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I have seen this sentence used many times, from the first time I can remember (Visual is not dead) to many examples including God is not dead (mainly coming from arguments against Nietzsche). But, for what I can recall, it genereally keeps the structure "[music style] is not dead"

So, does anyone know when and where was this expression used for the first time? I have tried googling it but it's likely that I did it wrong since I'm not native and I'm not sure how to google it.

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closed as not constructive by FumbleFingers, MετάEd, TimLymington, kiamlaluno, Matt Эллен Sep 4 '12 at 10:09

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Did you try googling "is not dead"? –  Elberich Schneider Aug 30 '12 at 20:54
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I'm sure the apostles weren't breaking new linguistic territory after the crucifixion, when they went around telling everyone "Jesus is not dead". –  FumbleFingers Aug 30 '12 at 20:54

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up vote 2 down vote accepted

So, does anyone know when and where this expression was used for the first time?

No; nobody knows when and where this expression was used for the first time. Nobody was copying it down and publishing it at the time. So we'll never know who, where, or when. Too bad, but that's the way it is.

As to what it means, it's a metaphor for cyclically-recurring social/popular trends in art, fashion, politics, games, movies, reality shows, and practically any other cultural phenomenon.

  • X is not dead; in fact, this season it's the new Y.
  • You thought that X was dead; I'm here to tell you that you're wrong.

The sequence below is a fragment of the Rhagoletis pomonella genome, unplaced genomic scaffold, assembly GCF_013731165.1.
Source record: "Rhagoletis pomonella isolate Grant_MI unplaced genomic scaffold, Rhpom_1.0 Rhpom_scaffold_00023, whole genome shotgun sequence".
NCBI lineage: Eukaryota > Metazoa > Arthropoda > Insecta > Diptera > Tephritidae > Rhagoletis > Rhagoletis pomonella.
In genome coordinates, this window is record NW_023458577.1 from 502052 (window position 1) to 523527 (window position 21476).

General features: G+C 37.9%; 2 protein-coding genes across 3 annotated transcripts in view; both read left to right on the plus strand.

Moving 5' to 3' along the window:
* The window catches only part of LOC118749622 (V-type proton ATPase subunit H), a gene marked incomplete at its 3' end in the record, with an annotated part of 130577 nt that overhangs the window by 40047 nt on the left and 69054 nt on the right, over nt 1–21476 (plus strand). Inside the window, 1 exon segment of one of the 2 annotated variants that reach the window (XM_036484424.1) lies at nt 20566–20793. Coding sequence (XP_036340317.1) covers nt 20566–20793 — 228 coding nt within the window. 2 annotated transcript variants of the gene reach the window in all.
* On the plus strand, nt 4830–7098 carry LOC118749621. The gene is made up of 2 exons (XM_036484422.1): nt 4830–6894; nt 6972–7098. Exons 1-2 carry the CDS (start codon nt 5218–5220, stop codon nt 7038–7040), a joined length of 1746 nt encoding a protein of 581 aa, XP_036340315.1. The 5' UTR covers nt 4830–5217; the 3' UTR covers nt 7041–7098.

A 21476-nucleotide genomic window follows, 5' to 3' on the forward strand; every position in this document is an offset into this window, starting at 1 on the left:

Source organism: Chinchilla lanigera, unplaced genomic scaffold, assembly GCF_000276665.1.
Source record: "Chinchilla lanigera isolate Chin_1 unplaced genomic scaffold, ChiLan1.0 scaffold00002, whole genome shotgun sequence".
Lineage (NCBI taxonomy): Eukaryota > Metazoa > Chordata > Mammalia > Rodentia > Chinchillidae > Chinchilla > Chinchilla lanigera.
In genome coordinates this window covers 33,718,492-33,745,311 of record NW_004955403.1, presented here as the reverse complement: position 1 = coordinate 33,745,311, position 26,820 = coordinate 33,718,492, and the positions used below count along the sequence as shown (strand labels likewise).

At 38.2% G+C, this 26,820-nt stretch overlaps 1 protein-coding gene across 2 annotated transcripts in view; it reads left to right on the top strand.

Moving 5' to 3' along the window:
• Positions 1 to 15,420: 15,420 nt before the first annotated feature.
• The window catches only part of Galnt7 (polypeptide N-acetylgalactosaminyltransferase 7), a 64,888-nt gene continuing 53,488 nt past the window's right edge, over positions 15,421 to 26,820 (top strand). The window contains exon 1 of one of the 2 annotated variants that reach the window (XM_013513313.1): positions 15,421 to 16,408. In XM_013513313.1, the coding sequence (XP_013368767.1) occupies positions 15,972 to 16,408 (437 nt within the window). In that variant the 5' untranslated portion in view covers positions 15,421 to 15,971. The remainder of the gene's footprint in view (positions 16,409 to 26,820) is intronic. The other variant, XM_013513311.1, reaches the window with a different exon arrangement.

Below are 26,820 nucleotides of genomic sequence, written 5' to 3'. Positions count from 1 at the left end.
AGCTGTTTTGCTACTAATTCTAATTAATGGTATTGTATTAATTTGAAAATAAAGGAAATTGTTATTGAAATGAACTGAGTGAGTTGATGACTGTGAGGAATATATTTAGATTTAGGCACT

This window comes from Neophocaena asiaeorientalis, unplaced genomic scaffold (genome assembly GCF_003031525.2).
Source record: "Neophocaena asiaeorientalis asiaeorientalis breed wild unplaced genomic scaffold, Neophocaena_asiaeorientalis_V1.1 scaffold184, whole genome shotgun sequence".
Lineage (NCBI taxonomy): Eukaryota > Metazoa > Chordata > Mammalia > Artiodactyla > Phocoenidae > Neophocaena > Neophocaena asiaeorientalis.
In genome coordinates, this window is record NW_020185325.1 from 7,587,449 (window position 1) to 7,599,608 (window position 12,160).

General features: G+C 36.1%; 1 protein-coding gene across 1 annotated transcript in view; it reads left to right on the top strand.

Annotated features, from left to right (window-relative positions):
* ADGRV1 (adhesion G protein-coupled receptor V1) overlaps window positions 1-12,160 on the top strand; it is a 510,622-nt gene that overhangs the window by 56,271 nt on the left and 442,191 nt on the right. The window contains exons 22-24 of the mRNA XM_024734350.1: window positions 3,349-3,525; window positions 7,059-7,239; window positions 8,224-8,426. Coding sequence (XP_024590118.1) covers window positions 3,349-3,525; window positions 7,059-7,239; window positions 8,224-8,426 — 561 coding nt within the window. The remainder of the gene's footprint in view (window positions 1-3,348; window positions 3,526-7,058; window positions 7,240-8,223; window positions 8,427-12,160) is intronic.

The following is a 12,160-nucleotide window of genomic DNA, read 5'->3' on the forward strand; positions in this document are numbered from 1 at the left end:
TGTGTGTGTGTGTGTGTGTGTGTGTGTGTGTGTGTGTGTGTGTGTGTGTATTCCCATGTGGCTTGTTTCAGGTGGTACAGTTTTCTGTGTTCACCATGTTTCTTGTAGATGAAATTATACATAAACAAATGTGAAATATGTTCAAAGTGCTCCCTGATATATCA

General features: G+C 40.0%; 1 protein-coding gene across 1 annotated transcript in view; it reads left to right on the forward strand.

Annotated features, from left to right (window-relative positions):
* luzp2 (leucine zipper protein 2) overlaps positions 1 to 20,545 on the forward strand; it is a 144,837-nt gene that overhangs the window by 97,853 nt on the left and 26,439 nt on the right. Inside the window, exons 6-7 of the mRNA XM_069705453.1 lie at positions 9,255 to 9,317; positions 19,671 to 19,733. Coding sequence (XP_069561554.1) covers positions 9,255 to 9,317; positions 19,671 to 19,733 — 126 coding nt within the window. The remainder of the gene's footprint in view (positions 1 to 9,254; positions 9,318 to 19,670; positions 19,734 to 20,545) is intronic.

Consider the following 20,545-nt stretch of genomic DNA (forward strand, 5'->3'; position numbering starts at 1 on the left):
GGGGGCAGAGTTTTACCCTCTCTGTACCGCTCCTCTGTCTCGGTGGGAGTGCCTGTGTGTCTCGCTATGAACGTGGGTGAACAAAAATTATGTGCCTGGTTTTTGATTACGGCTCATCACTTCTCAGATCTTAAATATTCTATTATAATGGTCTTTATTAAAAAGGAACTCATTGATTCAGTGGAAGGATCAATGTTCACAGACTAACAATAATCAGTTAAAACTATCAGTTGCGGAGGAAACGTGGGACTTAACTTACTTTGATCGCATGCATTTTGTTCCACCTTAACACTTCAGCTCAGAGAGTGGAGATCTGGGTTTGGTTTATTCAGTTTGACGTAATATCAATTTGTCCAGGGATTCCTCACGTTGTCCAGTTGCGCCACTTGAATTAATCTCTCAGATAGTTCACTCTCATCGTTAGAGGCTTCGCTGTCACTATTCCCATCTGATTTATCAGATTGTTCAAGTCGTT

X can be anything at all which everybody recognizes by name, and which some (are said to) claim is "dead", i.e boring, old-fashioned, not the done thing any more. To say

  • X is not dead

is to claim that X has been resurrected from the past and rebranded in a new, modern, up-to-date, luxuriously chic way that everyone will want, so why don't you?

I think that's remarkable specificity for just adding three syllables after X.

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Yes, though sometimes "x lives!" conveys all of that, plus the sense of this being a truly astonishing revelation, in one third as many syllables. Seriously, I think they're excellent paraphrasings/expansions for OP's context. –  FumbleFingers Aug 30 '12 at 21:13
    
Great explanation. As I stated, I'm not native (thought really interested in the English language), so I couldn't really tell how old it was. I think my question would better be is not dead got popular, but for the actual question, great answer. –  Francisco Presencia Aug 30 '12 at 21:33
    
You should be able to generate an "X is not dead" Ngram at google; somebody here can point you to it. The problem will be filtering out all the metaphoric death examples; you could look for several common X's and see what the curves look like. Though that won't tell you why, just (if you're lucky) when. –  John Lawler Aug 30 '12 at 21:43

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